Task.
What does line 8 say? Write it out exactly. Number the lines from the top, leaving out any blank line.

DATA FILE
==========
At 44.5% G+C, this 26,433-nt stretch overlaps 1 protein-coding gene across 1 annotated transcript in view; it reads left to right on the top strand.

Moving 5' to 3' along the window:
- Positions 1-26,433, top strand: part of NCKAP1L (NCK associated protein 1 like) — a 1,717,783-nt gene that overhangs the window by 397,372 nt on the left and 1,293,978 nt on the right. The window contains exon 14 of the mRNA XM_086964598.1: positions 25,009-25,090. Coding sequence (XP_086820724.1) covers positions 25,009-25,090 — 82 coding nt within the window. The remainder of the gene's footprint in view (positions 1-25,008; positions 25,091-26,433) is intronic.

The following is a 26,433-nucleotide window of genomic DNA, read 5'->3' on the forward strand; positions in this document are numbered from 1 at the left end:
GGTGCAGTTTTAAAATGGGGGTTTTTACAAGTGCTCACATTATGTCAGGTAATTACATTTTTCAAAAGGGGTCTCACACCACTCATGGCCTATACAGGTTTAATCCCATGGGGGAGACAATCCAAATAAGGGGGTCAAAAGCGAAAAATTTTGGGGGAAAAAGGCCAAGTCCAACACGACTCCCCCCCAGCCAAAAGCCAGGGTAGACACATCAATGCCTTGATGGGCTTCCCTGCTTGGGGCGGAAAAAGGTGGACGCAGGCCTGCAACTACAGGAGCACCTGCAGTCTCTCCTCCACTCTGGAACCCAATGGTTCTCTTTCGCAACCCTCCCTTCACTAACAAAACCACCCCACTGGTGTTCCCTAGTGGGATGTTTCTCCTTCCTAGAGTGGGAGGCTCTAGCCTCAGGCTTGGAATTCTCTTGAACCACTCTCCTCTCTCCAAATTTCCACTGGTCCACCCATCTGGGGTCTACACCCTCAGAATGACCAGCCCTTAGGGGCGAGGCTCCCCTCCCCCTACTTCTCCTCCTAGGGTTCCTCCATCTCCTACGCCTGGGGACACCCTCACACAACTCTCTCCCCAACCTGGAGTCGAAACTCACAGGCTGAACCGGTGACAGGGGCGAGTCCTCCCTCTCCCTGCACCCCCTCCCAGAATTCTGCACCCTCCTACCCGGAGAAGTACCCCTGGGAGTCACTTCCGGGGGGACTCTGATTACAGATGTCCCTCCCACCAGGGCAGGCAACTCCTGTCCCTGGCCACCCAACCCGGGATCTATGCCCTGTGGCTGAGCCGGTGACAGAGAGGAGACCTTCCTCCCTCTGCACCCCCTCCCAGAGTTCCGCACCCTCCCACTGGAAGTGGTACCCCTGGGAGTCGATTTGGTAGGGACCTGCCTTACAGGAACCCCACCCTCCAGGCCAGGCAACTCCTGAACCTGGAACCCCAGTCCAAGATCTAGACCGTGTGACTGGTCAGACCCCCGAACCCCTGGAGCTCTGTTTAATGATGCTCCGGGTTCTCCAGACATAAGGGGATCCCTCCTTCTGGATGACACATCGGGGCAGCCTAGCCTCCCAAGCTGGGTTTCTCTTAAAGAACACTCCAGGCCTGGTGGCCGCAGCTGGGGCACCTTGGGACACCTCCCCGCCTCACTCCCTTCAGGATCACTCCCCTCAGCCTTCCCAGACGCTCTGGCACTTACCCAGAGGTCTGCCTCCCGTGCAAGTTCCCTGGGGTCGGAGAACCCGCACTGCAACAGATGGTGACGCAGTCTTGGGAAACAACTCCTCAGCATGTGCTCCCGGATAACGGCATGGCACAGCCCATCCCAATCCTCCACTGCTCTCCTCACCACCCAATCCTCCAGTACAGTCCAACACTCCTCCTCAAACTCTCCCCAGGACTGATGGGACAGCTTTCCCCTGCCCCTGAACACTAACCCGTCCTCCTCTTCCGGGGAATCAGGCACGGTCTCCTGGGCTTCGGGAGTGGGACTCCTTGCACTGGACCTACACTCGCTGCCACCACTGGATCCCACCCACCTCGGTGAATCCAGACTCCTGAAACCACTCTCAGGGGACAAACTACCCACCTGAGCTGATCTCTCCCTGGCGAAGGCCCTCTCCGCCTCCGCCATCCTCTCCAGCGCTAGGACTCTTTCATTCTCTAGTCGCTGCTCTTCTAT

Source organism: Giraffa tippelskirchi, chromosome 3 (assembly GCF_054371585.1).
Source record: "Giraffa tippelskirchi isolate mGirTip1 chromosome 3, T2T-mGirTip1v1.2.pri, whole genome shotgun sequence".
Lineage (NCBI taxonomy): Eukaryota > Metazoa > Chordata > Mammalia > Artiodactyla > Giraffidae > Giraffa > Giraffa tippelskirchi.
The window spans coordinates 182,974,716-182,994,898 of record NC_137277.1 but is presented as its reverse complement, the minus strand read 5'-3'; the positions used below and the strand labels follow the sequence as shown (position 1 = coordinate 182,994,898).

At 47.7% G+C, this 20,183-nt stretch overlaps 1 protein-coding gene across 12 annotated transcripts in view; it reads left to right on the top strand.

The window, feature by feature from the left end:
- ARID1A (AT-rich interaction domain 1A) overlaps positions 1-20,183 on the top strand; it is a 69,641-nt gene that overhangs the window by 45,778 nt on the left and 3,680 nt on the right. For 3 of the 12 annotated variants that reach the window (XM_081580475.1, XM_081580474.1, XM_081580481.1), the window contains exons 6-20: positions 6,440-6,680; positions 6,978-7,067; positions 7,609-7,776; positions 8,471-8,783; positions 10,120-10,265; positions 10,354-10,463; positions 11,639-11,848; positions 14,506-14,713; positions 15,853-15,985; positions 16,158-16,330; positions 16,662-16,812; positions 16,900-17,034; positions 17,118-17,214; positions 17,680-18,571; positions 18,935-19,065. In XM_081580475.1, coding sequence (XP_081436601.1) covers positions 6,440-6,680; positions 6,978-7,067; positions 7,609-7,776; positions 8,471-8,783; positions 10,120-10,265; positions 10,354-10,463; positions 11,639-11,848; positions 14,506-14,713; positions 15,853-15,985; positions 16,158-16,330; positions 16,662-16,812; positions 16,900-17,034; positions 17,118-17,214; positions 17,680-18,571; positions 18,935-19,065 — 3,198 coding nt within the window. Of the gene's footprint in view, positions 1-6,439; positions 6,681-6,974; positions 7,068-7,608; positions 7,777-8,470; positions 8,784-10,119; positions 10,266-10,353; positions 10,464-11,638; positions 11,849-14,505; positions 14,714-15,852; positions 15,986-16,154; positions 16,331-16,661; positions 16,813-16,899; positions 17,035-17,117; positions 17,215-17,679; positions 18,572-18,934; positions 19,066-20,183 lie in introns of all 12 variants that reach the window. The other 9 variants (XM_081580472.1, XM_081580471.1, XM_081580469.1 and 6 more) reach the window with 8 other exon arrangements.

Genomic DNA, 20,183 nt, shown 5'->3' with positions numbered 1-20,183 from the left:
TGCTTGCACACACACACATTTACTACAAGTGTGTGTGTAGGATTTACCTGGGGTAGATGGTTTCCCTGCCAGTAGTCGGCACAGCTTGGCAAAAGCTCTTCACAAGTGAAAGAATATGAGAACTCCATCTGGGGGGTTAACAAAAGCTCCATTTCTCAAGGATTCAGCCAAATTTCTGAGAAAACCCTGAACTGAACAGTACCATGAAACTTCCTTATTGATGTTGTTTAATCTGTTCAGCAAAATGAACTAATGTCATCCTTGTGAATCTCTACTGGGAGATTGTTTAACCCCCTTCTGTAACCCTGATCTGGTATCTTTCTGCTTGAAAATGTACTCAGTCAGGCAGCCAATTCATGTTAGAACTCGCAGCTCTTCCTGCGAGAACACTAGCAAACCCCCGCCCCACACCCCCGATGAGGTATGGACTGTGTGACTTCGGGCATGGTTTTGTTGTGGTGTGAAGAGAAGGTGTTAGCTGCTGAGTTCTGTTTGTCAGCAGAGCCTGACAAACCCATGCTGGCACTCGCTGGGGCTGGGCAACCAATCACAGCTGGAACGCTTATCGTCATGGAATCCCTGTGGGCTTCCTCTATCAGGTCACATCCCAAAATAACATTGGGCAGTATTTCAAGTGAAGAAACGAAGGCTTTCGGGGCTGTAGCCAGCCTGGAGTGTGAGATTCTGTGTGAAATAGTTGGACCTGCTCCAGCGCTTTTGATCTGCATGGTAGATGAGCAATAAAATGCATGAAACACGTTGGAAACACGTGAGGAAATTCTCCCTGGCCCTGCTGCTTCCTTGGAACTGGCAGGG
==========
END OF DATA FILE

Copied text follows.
Lineage (NCBI taxonomy): Eukaryota > Metazoa > Chordata > Mammalia > Artiodactyla > Giraffidae > Giraffa > Giraffa tippelskirchi.